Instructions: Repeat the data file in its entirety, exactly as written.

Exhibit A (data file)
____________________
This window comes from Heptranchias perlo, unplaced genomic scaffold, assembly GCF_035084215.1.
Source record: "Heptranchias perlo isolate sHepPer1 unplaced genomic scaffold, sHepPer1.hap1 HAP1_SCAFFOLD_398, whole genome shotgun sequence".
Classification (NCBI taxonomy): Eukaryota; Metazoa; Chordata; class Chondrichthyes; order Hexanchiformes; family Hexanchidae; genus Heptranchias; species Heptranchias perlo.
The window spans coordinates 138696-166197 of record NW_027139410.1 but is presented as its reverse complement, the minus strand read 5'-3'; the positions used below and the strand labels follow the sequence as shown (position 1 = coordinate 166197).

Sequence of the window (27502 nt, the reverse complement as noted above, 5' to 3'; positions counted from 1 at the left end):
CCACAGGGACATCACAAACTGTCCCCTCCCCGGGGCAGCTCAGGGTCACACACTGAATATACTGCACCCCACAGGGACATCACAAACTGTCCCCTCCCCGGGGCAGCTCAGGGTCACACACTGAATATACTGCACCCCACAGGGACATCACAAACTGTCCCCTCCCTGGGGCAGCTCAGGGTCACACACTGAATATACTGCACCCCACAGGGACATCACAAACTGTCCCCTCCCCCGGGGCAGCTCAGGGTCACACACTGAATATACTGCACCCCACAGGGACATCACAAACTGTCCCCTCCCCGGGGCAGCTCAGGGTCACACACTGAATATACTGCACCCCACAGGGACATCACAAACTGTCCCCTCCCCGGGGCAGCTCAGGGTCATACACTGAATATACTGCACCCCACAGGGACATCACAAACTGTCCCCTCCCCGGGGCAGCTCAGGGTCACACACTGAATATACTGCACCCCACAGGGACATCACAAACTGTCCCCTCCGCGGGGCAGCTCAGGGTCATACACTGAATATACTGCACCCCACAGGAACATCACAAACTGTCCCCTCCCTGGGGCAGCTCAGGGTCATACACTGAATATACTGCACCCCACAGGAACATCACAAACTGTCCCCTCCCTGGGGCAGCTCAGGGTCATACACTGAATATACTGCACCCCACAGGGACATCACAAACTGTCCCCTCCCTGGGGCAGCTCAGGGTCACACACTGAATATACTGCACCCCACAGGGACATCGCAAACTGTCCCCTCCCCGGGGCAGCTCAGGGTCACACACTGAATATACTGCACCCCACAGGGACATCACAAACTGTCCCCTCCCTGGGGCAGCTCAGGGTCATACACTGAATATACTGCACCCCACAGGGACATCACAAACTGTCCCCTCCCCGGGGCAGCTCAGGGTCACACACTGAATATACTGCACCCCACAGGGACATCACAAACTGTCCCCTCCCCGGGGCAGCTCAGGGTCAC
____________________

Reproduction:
This window comes from Heptranchias perlo, unplaced genomic scaffold, assembly GCF_035084215.1.
Source record: "Heptranchias perlo isolate sHepPer1 unplaced genomic scaffold, sHepPer1.hap1 HAP1_SCAFFOLD_398, whole genome shotgun sequence".
Classification (NCBI taxonomy): Eukaryota; Metazoa; Chordata; class Chondrichthyes; order Hexanchiformes; family Hexanchidae; genus Heptranchias; species Heptranchias perlo.
The window spans coordinates 138696-166197 of record NW_027139410.1 but is presented as its reverse complement, the minus strand read 5'-3'; the positions used below and the strand labels follow the sequence as shown (position 1 = coordinate 166197).

Sequence of the window (27502 nt, the reverse complement as noted above, 5' to 3'; positions counted from 1 at the left end):
CCACAGGGACATCACAAACTGTCCCCTCCCCGGGGCAGCTCAGGGTCACACACTGAATATACTGCACCCCACAGGGACATCACAAACTGTCCCCTCCCCGGGGCAGCTCAGGGTCACACACTGAATATACTGCACCCCACAGGGACATCACAAACTGTCCCCTCCCTGGGGCAGCTCAGGGTCACACACTGAATATACTGCACCCCACAGGGACATCACAAACTGTCCCCTCCCCCGGGGCAGCTCAGGGTCACACACTGAATATACTGCACCCCACAGGGACATCACAAACTGTCCCCTCCCCGGGGCAGCTCAGGGTCACACACTGAATATACTGCACCCCACAGGGACATCACAAACTGTCCCCTCCCCGGGGCAGCTCAGGGTCATACACTGAATATACTGCACCCCACAGGGACATCACAAACTGTCCCCTCCCCGGGGCAGCTCAGGGTCACACACTGAATATACTGCACCCCACAGGGACATCACAAACTGTCCCCTCCGCGGGGCAGCTCAGGGTCATACACTGAATATACTGCACCCCACAGGAACATCACAAACTGTCCCCTCCCTGGGGCAGCTCAGGGTCATACACTGAATATACTGCACCCCACAGGAACATCACAAACTGTCCCCTCCCTGGGGCAGCTCAGGGTCATACACTGAATATACTGCACCCCACAGGGACATCACAAACTGTCCCCTCCCTGGGGCAGCTCAGGGTCACACACTGAATATACTGCACCCCACAGGGACATCGCAAACTGTCCCCTCCCCGGGGCAGCTCAGGGTCACACACTGAATATACTGCACCCCACAGGGACATCACAAACTGTCCCCTCCCTGGGGCAGCTCAGGGTCATACACTGAATATACTGCACCCCACAGGGACATCACAAACTGTCCCCTCCCCGGGGCAGCTCAGGGTCACACACTGAATATACTGCACCCCACAGGGACATCACAAACTGTCCCCTCCCCGGGGCAGCTCAGGGTCAC